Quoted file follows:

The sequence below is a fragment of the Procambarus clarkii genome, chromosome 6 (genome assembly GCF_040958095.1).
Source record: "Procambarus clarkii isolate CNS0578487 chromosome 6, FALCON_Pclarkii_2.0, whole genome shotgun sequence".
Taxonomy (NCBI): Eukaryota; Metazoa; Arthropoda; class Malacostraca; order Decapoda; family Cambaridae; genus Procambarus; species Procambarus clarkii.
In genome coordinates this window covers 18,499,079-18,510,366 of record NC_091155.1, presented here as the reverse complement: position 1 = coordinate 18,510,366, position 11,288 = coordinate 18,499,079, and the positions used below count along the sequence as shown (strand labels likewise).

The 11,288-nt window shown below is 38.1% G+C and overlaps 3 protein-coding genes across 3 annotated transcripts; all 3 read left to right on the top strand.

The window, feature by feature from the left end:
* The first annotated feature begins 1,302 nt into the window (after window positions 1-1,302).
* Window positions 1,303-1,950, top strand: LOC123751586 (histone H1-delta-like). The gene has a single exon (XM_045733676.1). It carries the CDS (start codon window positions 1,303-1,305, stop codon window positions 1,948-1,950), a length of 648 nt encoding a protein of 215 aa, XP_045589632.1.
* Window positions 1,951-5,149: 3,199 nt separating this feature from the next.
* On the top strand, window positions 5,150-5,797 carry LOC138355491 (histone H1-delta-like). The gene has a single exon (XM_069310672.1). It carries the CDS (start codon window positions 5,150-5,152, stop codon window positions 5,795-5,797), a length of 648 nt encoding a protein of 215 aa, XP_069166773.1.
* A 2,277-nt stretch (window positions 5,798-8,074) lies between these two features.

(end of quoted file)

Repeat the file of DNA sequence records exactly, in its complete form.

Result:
The sequence below is a fragment of the Procambarus clarkii genome, chromosome 6 (genome assembly GCF_040958095.1).
Source record: "Procambarus clarkii isolate CNS0578487 chromosome 6, FALCON_Pclarkii_2.0, whole genome shotgun sequence".
Taxonomy (NCBI): Eukaryota; Metazoa; Arthropoda; class Malacostraca; order Decapoda; family Cambaridae; genus Procambarus; species Procambarus clarkii.
In genome coordinates this window covers 18,499,079-18,510,366 of record NC_091155.1, presented here as the reverse complement: position 1 = coordinate 18,510,366, position 11,288 = coordinate 18,499,079, and the positions used below count along the sequence as shown (strand labels likewise).

The 11,288-nt window shown below is 38.1% G+C and overlaps 3 protein-coding genes across 3 annotated transcripts; all 3 read left to right on the top strand.

The window, feature by feature from the left end:
* The first annotated feature begins 1,302 nt into the window (after window positions 1-1,302).
* Window positions 1,303-1,950, top strand: LOC123751586 (histone H1-delta-like). The gene has a single exon (XM_045733676.1). It carries the CDS (start codon window positions 1,303-1,305, stop codon window positions 1,948-1,950), a length of 648 nt encoding a protein of 215 aa, XP_045589632.1.
* Window positions 1,951-5,149: 3,199 nt separating this feature from the next.
* On the top strand, window positions 5,150-5,797 carry LOC138355491 (histone H1-delta-like). The gene has a single exon (XM_069310672.1). It carries the CDS (start codon window positions 5,150-5,152, stop codon window positions 5,795-5,797), a length of 648 nt encoding a protein of 215 aa, XP_069166773.1.
* A 2,277-nt stretch (window positions 5,798-8,074) lies between these two features.